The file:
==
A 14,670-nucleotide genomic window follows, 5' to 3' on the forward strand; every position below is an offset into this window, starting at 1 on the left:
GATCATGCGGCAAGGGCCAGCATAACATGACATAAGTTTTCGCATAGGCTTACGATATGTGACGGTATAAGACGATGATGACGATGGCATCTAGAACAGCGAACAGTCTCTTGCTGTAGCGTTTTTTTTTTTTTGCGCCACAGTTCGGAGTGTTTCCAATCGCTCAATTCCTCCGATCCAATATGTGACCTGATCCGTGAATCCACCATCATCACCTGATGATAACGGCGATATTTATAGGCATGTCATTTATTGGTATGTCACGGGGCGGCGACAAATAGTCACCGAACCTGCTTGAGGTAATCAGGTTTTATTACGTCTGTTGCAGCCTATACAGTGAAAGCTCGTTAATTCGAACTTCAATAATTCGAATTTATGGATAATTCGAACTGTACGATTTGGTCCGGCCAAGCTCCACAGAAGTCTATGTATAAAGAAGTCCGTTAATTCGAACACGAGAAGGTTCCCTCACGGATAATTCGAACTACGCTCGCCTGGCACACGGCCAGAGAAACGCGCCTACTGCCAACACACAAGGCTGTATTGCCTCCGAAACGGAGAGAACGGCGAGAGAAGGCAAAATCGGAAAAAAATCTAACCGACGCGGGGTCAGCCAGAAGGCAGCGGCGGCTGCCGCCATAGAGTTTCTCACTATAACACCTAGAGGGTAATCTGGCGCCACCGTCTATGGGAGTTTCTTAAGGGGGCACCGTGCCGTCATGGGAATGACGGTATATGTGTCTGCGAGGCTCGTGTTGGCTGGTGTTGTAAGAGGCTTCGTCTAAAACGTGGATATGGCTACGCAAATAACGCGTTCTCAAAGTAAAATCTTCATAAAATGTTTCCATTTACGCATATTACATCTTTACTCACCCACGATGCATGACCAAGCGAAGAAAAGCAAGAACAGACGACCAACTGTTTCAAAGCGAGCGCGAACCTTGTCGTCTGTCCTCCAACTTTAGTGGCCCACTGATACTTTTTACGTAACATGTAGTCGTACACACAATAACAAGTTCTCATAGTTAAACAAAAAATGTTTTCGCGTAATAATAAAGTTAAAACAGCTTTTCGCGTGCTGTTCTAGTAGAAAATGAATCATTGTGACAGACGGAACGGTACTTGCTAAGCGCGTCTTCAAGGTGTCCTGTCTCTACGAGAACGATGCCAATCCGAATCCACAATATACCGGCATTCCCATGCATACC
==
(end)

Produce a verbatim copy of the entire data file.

A 14,670-nucleotide genomic window follows, 5' to 3' on the forward strand; every position below is an offset into this window, starting at 1 on the left:
GATCATGCGGCAAGGGCCAGCATAACATGACATAAGTTTTCGCATAGGCTTACGATATGTGACGGTATAAGACGATGATGACGATGGCATCTAGAACAGCGAACAGTCTCTTGCTGTAGCGTTTTTTTTTTTTTGCGCCACAGTTCGGAGTGTTTCCAATCGCTCAATTCCTCCGATCCAATATGTGACCTGATCCGTGAATCCACCATCATCACCTGATGATAACGGCGATATTTATAGGCATGTCATTTATTGGTATGTCACGGGGCGGCGACAAATAGTCACCGAACCTGCTTGAGGTAATCAGGTTTTATTACGTCTGTTGCAGCCTATACAGTGAAAGCTCGTTAATTCGAACTTCAATAATTCGAATTTATGGATAATTCGAACTGTACGATTTGGTCCGGCCAAGCTCCACAGAAGTCTATGTATAAAGAAGTCCGTTAATTCGAACACGAGAAGGTTCCCTCACGGATAATTCGAACTACGCTCGCCTGGCACACGGCCAGAGAAACGCGCCTACTGCCAACACACAAGGCTGTATTGCCTCCGAAACGGAGAGAACGGCGAGAGAAGGCAAAATCGGAAAAAAATCTAACCGACGCGGGGTCAGCCAGAAGGCAGCGGCGGCTGCCGCCATAGAGTTTCTCACTATAACACCTAGAGGGTAATCTGGCGCCACCGTCTATGGGAGTTTCTTAAGGGGGCACCGTGCCGTCATGGGAATGACGGTATATGTGTCTGCGAGGCTCGTGTTGGCTGGTGTTGTAAGAGGCTTCGTCTAAAACGTGGATATGGCTACGCAAATAACGCGTTCTCAAAGTAAAATCTTCATAAAATGTTTCCATTTACGCATATTACATCTTTACTCACCCACGATGCATGACCAAGCGAAGAAAAGCAAGAACAGACGACCAACTGTTTCAAAGCGAGCGCGAACCTTGTCGTCTGTCCTCCAACTTTAGTGGCCCACTGATACTTTTTACGTAACATGTAGTCGTACACACAATAACAAGTTCTCATAGTTAAACAAAAAATGTTTTCGCGTAATAATAAAGTTAAAACAGCTTTTCGCGTGCTGTTCTAGTAGAAAATGAATCATTGTGACAGACGGAACGGTACTTGCTAAGCGCGTCTTCAAGGTGTCCTGTCTCTACGAGAACGATGCCAATCCGAATCCACAATATACCGGCATTCCCATGCATACC